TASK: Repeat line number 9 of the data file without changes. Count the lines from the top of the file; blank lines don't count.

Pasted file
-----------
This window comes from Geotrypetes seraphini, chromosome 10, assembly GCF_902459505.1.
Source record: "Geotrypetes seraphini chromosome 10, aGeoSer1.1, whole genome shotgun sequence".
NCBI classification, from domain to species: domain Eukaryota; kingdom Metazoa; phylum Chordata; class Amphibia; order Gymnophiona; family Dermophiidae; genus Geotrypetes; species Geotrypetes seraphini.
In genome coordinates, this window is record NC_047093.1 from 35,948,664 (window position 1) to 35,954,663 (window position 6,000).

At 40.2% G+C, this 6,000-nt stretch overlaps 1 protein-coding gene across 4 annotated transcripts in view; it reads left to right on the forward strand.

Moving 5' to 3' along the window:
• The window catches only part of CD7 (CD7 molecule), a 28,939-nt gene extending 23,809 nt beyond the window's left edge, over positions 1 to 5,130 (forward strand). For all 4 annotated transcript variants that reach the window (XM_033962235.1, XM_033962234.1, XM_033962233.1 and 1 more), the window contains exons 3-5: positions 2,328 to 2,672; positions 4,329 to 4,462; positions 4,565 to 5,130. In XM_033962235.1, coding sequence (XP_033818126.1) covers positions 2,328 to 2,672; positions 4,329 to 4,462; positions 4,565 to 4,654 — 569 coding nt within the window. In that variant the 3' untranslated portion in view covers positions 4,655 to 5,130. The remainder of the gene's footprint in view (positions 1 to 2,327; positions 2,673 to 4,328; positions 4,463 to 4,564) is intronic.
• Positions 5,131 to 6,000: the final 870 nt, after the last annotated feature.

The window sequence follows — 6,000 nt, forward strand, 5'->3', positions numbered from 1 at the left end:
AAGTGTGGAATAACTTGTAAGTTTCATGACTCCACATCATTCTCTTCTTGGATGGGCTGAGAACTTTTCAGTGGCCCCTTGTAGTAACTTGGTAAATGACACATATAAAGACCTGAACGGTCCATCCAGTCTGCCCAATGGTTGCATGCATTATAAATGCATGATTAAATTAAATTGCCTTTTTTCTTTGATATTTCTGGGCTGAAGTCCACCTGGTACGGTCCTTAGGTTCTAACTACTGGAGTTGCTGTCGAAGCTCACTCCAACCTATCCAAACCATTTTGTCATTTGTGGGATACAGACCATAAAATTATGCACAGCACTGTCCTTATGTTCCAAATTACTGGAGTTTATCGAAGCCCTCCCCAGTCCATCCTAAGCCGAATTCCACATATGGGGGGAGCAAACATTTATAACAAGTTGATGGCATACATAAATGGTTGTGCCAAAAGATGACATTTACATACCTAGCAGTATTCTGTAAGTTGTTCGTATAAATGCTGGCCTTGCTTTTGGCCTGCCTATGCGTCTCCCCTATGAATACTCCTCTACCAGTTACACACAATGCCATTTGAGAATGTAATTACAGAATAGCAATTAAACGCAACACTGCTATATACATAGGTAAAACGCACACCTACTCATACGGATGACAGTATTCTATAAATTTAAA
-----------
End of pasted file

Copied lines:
The window sequence follows — 6,000 nt, forward strand, 5'->3', positions numbered from 1 at the left end: